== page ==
When you’re out enjoying time with your horse, the thought of an illness or accident may be the furthest thing from your mind. Equine insurance might be something you’ve never considered but, unfortunately, accidents do happen.
Having horses can be an expensive proposition, especially if he requires major medical treatment. Unless you have access to a quick $5,000 to $10,000 that you won’t miss, you may want to consider getting some equine insurance.
There are many options available, but the basic types of equine insurance horse owners usually purchase are mortality and major medical policies. “Mortality insurance is basically like life insurance for your horse,” explains Susan Travis, Vice President of Morningstar Insurance Brokers Inc. By obtaining mortality insurance, the full value of your horse, as stated in your policy agreement, will be covered in the event of death or theft. While these policies do include death by natural causes, it is important to know that most insurance providers will not provide mortality coverage for pre-existing conditions. Daina Strickland, a broker from Colley Borland and Vale Insurance explains: “If your horse passes on as a result of cancer, your policy will cover his death. However, if it is found that the horse was undoubtedly suffering from the cancer before your coverage began, your insurance claim will be denied.”
The value of your horse, as well as the cost of the coverage available to you, depends on a number of factors. These include the age, breed, and use of your horse. “Horses over the age of 15 or younger than one year are usually more difficult to obtain insurance for,” says Susan. “Policies will most likely be more expensive or have more exceptions to the coverage.” Or, if you have trained your horse and it shows well, you may need to increase his value as outlined in your policy. Typically, the higher the stated value of the horse in the policy, the higher your premiums will be. Each equine insurance provider will charge a minimum premium, which usually ranges between $150 to $200 per year.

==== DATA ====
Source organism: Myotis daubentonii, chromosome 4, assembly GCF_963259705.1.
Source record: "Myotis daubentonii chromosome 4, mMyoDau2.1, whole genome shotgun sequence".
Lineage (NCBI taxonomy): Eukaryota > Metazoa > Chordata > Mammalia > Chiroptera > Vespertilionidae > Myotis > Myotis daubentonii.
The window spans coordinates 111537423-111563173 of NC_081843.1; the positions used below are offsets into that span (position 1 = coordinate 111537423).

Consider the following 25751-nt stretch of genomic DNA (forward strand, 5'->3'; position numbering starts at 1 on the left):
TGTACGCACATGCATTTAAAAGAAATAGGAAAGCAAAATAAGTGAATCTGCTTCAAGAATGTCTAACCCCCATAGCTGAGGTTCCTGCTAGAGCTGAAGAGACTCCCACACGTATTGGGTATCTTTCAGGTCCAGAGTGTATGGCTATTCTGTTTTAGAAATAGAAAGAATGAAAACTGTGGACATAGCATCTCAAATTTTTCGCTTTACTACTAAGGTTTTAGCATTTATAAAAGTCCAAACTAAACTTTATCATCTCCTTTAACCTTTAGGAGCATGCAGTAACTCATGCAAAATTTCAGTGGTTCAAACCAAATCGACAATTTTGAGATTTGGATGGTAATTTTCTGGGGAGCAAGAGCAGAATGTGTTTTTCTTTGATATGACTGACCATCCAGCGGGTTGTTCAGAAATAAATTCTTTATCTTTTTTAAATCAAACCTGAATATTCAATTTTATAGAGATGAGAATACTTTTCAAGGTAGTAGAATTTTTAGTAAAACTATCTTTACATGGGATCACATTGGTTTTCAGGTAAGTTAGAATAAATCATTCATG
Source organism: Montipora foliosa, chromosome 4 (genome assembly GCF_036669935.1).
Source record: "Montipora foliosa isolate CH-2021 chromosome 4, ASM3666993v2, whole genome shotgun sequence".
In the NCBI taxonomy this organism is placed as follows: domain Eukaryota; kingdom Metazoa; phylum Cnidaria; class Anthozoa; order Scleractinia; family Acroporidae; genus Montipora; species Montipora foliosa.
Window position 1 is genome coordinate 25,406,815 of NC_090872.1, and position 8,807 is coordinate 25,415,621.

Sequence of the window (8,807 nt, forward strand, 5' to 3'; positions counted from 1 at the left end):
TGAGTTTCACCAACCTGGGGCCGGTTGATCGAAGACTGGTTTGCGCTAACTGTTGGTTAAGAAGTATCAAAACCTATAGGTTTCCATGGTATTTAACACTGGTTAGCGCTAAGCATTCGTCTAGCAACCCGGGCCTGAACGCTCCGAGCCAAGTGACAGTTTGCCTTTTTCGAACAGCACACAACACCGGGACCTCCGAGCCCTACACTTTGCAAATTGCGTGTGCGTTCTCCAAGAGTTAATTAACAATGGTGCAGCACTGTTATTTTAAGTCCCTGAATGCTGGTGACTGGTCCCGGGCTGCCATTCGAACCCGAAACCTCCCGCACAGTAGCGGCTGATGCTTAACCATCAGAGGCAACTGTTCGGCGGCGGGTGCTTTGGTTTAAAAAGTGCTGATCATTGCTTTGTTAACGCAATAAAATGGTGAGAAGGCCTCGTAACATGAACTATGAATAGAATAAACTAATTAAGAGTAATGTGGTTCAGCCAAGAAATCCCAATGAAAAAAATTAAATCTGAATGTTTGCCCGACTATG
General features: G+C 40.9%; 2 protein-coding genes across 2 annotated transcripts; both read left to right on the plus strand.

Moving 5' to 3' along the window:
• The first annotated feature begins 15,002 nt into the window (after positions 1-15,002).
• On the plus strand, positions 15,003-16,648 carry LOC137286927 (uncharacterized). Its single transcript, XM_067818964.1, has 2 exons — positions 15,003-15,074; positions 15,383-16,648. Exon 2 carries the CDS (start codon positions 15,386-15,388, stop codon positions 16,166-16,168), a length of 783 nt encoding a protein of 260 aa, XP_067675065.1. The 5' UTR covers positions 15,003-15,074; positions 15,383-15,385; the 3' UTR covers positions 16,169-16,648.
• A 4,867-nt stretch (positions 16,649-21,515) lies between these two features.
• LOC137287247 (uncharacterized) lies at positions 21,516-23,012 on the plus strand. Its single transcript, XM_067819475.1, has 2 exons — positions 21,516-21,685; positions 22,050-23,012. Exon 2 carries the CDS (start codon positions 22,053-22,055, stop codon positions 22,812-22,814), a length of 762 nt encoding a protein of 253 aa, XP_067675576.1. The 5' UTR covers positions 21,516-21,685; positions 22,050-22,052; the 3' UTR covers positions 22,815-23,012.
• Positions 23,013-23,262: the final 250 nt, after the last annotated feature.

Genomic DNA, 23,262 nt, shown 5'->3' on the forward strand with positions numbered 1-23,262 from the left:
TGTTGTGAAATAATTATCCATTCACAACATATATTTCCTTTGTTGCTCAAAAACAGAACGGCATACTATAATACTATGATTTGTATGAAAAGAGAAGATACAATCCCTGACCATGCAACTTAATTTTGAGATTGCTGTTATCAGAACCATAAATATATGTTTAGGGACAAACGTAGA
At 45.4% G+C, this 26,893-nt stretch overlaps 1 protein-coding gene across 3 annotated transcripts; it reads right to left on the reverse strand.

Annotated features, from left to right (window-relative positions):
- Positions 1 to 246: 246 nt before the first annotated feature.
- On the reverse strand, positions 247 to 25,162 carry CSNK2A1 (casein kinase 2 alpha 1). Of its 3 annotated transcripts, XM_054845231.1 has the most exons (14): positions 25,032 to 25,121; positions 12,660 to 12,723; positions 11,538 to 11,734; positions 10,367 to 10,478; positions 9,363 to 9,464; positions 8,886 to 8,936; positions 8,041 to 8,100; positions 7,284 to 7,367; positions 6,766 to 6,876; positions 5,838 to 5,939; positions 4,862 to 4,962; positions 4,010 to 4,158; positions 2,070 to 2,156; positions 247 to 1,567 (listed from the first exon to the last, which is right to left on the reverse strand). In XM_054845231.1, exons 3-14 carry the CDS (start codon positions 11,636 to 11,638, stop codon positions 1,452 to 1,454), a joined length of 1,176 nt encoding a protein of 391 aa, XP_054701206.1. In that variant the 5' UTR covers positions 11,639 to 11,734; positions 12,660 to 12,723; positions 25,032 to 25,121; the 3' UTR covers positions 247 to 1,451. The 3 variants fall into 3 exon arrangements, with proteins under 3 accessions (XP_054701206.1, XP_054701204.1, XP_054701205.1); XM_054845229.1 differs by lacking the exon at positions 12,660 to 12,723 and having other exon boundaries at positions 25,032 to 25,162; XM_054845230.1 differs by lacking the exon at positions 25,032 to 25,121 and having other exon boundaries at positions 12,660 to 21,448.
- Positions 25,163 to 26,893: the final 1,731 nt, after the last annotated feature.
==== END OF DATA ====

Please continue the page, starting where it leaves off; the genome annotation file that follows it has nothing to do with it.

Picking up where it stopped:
In addition to a mortality policy, purchasing major medical insurance for your equine partner can be a good idea. Treatment for a serious accident or illness can be extremely expensive. Major medical coverage will ensure that you can afford the very best medical and surgical treatment for your horse in an emergency situation. Unlike a mortality policy, major medical coverage is not subject to the value of your horse. Most insurance providers allow you to select the amount of coverage you think you will need based on the risks associated with the use of your horse. “Generally, major medical will not cover routine preventative care or enhancement procedures,” says Susan. This means that your coverage will not include dental work, vaccinations and regular veterinary visits. Typically, alternative therapies are also excluded in an insurance policy of this kind but if the treatment is found to be a necessity, each case is assessed individually. While vaccination records are rarely necessary to obtain insurance, there is often an exception for West Nile Virus.
Mortality and major medical insurance are purchased separately, although some insurance providers will offer a Broad Form Policy which is a combination of the two. This policy is ideal for insuring horses of lesser value. “These policies will usually provide mortality coverage for horses valued up to $10,000 as well as a lower amount of major medical coverage for colic or accidental death or injury,” explains Daina. A Broad Form policy provides the average horse owner with some security in the event of a sudden tragedy, while offering lower premium rates.
Another form of insurance horse owners may want to consider is individual horse owner’s liability. “This insurance covers the potential injury or property damage caused by your horse,” explains Susan. Horses are large animals that can be unpredictable at times – especially if they are removed from their familiar environments. Policies of this kind will often cover the insured horse even when traveling off the owner’s property. “We recently received a claim from one client whose horse caused damage to a parked car by sitting on the bumper!” says Susan.
The world of equine insurance can be a confusing one. Each provider has different policies and levels of coverage, so it is important to find an agent to help determine the right plan for you and your equine partner. While there are many equine insurance providers available across North America, it is crucial to select one who has equine knowledge and understands the industry. Talk to friends and neighbors to find out who they are insured by. Most importantly, be sure to read all the fine print and obtain clarification of exclusions or clauses that you do not fully understand. Your horse’s life and your financial security may depend on it.
At the end of the day, knowing that your insurance company will help cover some of the costs takes a bit of strain away from making one of the bigger decisions regarding your horse.